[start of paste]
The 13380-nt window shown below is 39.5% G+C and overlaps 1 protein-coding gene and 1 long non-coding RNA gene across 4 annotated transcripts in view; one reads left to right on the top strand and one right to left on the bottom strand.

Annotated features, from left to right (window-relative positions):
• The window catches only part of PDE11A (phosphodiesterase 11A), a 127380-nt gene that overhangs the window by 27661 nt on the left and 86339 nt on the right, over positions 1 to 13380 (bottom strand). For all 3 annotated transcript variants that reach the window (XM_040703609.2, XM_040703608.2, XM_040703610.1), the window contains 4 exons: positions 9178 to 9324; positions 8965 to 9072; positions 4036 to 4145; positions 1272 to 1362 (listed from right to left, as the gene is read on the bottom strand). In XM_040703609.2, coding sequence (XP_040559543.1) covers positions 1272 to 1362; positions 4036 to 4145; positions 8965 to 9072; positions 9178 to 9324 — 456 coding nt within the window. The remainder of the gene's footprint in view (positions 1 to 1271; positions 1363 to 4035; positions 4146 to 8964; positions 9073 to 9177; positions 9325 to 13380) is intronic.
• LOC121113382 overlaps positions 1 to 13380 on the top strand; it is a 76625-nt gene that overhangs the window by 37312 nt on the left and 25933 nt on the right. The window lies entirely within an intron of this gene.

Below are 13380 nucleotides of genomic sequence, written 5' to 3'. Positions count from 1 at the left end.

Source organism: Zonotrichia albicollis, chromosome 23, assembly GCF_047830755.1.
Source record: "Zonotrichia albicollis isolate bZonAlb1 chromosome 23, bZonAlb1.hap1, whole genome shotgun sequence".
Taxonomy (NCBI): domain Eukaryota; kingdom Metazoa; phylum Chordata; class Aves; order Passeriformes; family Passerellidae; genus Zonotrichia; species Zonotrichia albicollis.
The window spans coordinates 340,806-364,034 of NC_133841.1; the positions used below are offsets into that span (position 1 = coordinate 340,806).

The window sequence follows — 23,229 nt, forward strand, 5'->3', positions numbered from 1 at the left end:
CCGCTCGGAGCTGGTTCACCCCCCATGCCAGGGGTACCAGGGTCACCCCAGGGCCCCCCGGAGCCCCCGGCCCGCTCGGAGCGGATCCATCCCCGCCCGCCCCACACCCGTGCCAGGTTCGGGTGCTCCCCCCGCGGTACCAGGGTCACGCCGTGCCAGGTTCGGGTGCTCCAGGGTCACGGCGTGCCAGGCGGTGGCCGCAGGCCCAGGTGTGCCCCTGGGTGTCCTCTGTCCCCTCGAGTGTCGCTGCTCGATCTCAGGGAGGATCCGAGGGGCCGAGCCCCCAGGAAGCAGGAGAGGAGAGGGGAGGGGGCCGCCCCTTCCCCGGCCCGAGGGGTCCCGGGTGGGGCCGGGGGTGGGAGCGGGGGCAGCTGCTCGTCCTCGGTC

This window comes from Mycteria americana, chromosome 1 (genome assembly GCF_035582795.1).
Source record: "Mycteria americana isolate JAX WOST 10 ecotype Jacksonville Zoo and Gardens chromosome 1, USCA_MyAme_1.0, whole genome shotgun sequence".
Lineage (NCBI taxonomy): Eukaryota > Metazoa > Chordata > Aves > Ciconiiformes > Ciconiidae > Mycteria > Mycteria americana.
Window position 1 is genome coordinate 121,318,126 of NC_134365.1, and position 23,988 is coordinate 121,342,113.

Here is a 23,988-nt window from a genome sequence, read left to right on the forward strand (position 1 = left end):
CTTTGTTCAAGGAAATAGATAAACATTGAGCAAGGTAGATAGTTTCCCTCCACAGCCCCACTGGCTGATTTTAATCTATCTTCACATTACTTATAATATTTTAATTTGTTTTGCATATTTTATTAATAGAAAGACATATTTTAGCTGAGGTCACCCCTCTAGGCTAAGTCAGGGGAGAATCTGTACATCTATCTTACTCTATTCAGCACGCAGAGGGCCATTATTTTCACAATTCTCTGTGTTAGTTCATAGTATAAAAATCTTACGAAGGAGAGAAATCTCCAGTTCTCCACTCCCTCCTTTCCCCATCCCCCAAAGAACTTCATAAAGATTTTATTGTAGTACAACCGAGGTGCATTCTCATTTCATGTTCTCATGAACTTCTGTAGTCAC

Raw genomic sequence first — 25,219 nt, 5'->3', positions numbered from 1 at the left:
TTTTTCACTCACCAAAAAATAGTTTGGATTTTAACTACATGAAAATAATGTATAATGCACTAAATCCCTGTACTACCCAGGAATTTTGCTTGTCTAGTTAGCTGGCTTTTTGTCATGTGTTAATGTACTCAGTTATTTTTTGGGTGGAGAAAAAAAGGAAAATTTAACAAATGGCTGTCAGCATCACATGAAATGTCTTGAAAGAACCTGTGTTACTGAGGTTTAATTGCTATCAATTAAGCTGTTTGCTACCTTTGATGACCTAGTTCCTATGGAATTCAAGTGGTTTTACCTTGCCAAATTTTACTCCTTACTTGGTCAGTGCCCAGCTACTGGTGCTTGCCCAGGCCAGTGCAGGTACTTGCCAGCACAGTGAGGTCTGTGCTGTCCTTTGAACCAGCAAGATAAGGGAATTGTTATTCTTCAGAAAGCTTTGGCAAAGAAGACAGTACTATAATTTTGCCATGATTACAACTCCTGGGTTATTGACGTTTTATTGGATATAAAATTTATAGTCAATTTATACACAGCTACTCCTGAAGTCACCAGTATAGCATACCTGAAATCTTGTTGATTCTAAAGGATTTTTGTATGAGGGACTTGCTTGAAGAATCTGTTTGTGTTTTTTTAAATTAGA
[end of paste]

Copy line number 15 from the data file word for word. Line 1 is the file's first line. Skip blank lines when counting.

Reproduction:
Window position 1 is genome coordinate 121,318,126 of NC_134365.1, and position 23,988 is coordinate 121,342,113.